Previous Site of the Month: January 2012
29th Colored Regiment Monument
Criscuolo Park, Chapel and James Streets, New Haven, CT 06513
The 29th Monument Memorial was borne out of the idea that men of color – African Americans and Native Americans - should be honored and recognized for their contributions to the fight for freedom during the Civil War. Men whose contributions had previously gone unrecognized.
The Descendants of the Connecticut 29th Colored Regiment C.V. Infantry, Inc. was organized in 1999 and is made up of descendants, and friends. The descendants chose, as one of their goals, the task of erecting a monument that would reflect their thanks and appreciation for the efforts of the 1005 soldiers who represented 118 towns in the State of Connecticut.
Famed sculptor/artist Edward Hamilton was retained to design and produce the monument. Hamilton is recognized nationally for his evocative public sculptures, including The Amistad Memorial in New Haven, Connecticut; the Spirit of Freedom monument in Washington D.C., the York Monument in Louisville, Kentucky; the Joe Lewis Memorial in Detroit, Michigan; and the Booker T. Washington Memorial at Hampton University in Hampton, Virginia.
Designed to serve as a teaching tool for those wishing to learn about the Civil War, The 29th Memorial Monument includes as its centerpiece an eight-foot tall polished black granite obelisk flanked by eight complimentary stones arranged in an arch.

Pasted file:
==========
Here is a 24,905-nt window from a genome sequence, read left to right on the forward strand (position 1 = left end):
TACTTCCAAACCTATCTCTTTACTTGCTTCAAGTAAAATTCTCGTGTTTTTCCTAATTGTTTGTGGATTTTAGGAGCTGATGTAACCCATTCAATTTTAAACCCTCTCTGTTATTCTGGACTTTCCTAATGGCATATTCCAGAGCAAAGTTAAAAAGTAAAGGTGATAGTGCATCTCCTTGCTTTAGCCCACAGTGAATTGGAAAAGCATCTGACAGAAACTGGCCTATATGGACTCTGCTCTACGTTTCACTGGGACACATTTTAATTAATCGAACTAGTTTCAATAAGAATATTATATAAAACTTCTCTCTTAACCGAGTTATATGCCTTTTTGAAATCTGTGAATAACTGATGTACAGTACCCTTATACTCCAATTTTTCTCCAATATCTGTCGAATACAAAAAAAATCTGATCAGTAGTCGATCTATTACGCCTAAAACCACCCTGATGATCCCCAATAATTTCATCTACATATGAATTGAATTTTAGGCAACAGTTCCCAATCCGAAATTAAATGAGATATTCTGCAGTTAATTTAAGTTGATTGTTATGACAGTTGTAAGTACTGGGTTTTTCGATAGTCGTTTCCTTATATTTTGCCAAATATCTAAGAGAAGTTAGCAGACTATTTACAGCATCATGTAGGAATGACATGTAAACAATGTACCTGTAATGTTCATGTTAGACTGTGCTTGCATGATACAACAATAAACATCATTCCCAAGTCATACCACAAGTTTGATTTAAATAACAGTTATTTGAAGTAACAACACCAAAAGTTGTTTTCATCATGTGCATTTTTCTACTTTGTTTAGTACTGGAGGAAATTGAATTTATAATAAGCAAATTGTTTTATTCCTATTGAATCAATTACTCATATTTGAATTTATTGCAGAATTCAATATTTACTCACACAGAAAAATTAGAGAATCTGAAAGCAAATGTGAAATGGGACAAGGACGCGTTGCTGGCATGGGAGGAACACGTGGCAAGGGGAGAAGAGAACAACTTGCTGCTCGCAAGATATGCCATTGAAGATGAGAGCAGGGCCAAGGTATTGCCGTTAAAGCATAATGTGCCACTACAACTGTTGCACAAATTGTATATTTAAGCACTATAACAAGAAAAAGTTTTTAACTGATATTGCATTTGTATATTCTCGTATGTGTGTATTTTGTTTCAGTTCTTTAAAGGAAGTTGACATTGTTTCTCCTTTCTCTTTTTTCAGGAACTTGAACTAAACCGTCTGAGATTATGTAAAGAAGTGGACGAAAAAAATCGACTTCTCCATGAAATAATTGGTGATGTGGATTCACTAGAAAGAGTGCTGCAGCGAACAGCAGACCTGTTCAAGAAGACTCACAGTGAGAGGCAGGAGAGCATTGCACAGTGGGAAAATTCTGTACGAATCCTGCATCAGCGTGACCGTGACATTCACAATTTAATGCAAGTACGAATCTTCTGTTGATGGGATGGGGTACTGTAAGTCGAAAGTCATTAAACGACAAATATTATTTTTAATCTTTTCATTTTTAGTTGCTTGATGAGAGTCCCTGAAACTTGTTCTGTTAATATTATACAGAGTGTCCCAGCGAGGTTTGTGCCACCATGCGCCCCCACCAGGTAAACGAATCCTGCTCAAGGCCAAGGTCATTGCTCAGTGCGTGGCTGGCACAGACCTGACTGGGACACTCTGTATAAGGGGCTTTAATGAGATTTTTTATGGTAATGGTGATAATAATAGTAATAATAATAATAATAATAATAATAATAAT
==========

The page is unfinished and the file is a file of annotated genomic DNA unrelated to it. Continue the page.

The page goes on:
The four sides of the central eight-foot tall obelisk bear the following:
West: A bronze plaque depicting soldiers carrying the 29th Regiment’s and the U.S. flags, the unit’s dates of engagement and the names of those killed in battle or who died of disease.
South: provides a detailed history of the unit
East: etched with images of Alexander H. Newton and Daniel S. Lathrop, the two members who achieved the unit’s highest rank of sergeant major.
North: 2008 Dedication Information
The eight smaller stones bear the names of the soldiers and officers who served in the regiment and the towns in which they enlisted.
The monument is situated on the spot where Frederick Douglas sent the soldiers off to fight with these words: "If you rise and flourish, we shall rise and flourish. If you win freedom and citizenship, we shall share your freedom and citizenship."
Alexander H. Newton, whose image is featured on the East side of the central obelisk, in his autobiography "Out of the Briars," gave an explanation of why he and his comrades enlisted:
"…we said that we would honor Old Glory, obey God, and contend for our prize, Liberty, and will contend in this conflict until the sound of clanking slave chains shall be heard no more in the length and breadth of this fair and goodly land."
The 29th Infantry was the first regiment to enter Richmond, VA, on April 3, 1865 one day after Gen. Robert E. Lee evacuated the capital of the Confederate forces